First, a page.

National Catholic Reporter
The Independent Newsweekly
Issue Date:  February 6, 2004

Night prayer with little Benedict and his namesake


Our little boy is 40 days old. We have called him Benedict. St. Benedict was a hermit who lived in the fifth century at a time when the Roman Empire was collapsing. He lived in uncertain times. Everybody does. At the insistence of friends, St. Benedict agreed to lead a community of monks. He wrote a rule for them called, of course, the Rule of St. Benedict. It is a humane and sensible approach to living a radically Christian life.

The original Rule of St. Benedict says that strict silence should be observed at night. Our Benedict seems to want to live by a rule of his own in that regard. St. Benedict understood that nighttime was a natural time for prayer. The main reason for this, I think, is that he saw prayer as a form of listening. The first word in the Rule is “listen.” It begins by asking people to “listen with the ear of the heart.” Throughout the rule, the word “listen” comes up again and again. It seems to be the only hard and fast instruction Benedict wanted to give. Perhaps that is why he said that spoken prayers should be brief. He didn’t want people to be such chatterboxes that God couldn’t get a word in edgeways: “We must know that God regards our purity of heart and tears of compunction, not our many words.”

The one psalm Benedict asked monks to say every single day was Psalm 94. It includes the words, “If today you hear God’s voice, harden not your hearts.” For Benedict, the ear and the heart seemed to be joined together. You learn that when you have a baby. Every time he laughs or cries or gurgles, it touches something in us.

Before our Benedict was born, one of our friends e-mailed us to say that the two things every parent needed were a pair of earplugs and a subscription to pay-TV. Needless to say, he was joking. Or maybe only half joking. He said there was nothing decent on TV in the middle of the night (unless we liked the infomercials) and we would need something to occupy us when we were keeping vigil with our baby. Every parent knows that being up in the middle of the night can be a bit of a drag.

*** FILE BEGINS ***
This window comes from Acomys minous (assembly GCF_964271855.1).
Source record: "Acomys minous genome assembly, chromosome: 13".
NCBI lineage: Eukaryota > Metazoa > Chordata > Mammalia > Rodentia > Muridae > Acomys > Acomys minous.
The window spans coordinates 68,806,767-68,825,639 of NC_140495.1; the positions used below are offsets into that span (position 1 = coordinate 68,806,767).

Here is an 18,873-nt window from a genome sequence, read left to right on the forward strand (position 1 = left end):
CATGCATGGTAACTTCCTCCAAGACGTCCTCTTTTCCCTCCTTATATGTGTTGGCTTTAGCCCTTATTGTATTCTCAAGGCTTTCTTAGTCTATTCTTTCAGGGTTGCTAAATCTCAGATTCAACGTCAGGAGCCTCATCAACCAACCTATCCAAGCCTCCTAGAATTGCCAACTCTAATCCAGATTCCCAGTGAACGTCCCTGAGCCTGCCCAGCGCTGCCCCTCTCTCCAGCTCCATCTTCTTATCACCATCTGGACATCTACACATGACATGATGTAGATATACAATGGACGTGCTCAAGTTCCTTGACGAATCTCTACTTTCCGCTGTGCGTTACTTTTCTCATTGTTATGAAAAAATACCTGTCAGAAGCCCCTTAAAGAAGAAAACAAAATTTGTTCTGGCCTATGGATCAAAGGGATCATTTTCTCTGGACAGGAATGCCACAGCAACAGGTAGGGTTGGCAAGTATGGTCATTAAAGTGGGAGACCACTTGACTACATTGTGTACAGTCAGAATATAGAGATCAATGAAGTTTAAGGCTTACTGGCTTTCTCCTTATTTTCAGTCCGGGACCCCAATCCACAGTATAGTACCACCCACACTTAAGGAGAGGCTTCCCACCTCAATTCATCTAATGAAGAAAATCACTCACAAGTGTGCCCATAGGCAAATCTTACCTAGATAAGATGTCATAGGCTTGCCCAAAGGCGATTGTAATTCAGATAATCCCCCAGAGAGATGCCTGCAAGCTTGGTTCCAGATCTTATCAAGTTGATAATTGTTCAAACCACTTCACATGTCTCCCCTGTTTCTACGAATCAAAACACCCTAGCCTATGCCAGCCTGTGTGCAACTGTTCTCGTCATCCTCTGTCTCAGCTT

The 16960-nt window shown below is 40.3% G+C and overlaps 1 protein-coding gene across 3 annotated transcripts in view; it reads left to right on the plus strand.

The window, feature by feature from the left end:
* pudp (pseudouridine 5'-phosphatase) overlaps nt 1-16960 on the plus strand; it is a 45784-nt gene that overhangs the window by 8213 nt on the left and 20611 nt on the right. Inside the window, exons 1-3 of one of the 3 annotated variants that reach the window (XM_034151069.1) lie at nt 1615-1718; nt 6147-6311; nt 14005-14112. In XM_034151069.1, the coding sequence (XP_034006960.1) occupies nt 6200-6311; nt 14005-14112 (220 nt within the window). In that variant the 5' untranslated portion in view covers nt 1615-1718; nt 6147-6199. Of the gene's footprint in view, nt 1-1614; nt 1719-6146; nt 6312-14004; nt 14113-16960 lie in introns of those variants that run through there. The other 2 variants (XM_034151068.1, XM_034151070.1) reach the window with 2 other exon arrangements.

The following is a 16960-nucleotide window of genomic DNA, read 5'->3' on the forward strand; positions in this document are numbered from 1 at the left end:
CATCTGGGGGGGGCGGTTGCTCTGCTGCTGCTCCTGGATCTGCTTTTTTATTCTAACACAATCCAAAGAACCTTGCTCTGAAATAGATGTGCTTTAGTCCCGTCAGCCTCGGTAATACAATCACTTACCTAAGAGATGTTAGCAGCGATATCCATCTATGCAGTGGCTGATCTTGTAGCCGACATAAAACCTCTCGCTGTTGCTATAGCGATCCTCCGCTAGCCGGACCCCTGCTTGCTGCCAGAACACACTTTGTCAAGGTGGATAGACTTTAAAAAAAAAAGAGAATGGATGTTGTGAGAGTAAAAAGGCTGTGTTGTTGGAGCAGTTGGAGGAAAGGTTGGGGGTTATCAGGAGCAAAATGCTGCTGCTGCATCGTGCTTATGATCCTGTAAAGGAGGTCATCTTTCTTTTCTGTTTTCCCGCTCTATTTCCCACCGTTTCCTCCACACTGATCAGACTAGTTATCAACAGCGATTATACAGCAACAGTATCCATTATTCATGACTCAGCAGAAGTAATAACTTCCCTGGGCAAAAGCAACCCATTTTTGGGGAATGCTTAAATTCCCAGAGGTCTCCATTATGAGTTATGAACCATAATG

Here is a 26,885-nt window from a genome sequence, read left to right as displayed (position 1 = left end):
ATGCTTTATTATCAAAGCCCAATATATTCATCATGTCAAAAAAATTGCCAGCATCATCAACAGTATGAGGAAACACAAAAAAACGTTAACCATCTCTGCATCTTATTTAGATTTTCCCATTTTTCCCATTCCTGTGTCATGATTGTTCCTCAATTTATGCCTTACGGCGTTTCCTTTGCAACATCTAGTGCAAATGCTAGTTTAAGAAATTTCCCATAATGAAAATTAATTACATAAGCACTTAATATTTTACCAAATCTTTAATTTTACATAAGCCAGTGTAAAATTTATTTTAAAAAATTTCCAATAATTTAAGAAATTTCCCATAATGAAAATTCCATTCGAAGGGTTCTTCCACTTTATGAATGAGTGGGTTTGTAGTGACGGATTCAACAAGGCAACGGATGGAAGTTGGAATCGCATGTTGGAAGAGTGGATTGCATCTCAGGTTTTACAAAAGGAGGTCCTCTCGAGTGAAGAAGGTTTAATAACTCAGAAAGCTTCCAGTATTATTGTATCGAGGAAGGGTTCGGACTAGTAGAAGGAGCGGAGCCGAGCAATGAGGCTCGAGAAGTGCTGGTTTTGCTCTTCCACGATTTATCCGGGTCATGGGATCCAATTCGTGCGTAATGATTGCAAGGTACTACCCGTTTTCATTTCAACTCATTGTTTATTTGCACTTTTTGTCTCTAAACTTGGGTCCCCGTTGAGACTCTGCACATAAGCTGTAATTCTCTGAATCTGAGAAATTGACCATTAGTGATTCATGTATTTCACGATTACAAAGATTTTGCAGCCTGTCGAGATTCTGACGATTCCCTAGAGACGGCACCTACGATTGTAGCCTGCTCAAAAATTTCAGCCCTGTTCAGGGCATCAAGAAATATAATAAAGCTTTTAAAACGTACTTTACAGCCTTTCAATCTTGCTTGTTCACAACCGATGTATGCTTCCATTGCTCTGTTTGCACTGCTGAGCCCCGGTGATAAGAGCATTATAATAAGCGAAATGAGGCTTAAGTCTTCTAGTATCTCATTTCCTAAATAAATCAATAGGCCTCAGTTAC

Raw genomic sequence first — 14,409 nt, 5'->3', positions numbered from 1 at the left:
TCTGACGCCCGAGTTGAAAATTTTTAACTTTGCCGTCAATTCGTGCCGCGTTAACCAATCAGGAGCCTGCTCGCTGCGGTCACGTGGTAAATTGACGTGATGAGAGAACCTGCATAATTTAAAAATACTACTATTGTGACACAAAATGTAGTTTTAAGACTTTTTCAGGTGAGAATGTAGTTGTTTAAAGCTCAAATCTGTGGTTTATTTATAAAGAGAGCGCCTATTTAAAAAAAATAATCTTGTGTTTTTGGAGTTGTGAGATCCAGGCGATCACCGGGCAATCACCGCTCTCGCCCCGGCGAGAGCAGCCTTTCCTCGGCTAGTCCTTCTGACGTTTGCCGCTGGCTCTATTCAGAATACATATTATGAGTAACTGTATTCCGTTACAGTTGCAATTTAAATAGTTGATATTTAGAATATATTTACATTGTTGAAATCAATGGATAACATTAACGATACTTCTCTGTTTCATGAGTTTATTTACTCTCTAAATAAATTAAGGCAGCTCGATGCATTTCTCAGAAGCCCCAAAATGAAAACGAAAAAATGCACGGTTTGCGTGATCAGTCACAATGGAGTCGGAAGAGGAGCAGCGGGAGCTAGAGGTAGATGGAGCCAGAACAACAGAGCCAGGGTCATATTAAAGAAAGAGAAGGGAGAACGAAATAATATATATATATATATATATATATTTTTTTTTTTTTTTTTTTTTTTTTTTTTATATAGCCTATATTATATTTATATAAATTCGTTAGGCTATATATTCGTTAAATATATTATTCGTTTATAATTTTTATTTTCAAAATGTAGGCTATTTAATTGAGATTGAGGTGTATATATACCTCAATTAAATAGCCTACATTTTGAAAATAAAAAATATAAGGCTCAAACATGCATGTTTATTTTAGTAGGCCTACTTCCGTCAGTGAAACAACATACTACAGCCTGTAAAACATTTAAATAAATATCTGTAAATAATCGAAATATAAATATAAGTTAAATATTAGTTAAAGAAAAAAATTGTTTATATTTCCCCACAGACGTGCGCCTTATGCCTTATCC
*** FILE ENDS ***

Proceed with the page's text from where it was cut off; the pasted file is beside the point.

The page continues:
But we have also noticed how still the rest of the world is at that time. You notice subtle sounds that, during the day, are just background noise. We can count the cars on the railroad trains as they lumber past; we notice the small sounds of nature as it stirs from rest at some ungodly hour. Holding a child in the middle of the night is a good way to pray. You’re not always sure what to do or even how you are going to cope. You dream of a wonderful future for the child but wonder how you will make it through the next day. All you can do is trust.

St. Benedict is often said to be the founder of Western Christian monasticism. I prefer to think of him as the man who called the extreme Christians in from their deserts and caves and challenged them to be homemakers. His rule is full of homely advice about how much to eat and drink, how much to sleep, how to look after the young, the old and the weak, how to forgive those you live with. He is well known for urging moderation in all things.

His rule suggests that radical Christians should be happy. In its time, this was uncommon sense. For him, home and the monastery were one and the same place. He said, “As we progress in the monastic life and in faith, our hearts will swell with the unspeakable sweetness of love.” The same applies, I am sure, to any growth in unselfish love.

Benedict hoped that his followers might grow in three areas in particular. He named them as humility, stability and hospitality. The first two come together. We all recognize who are the stable people in our lives. They are often the ones with quiet self-confidence. They seem happy to be themselves with all their good and bad points. They are not egotistical, nor are they too hard on themselves. That is not real humility. Real humility is something like self-acceptance. And it’s funny how often the stable people are the ones we turn to in times of need. We are glad they are just there. We are grateful for the hospitality of their hearts.

All of this is a lot to lay on our little Benedict. We often pray that he will be able to appreciate some of the things that his namesake was talking about; we pray that he will know peace. But we have just as much to learn ourselves. An e-mail from another friend assured us that Benedict would be a good teacher. She said we would learn how to be his parents by listening to him.

Michael McGirr is the former editor of Australian Catholics and publisher of Eureka Street, both of which emanate from Jesuit Publications in Melbourne. His book Things You Get For Free was published in the United States by Grave Atlantic in 2003.

National Catholic Reporter, February 6, 2004

This Week's Stories | Home Page | Top of Page
Copyright  © The National Catholic Reporter Publishing  Company, 115 E. Armour Blvd., Kansas City, MO   64111
All rights reserved.
TEL:  816-531-0538     FAX:  1-816-968-2280   Send comments about this Web site to: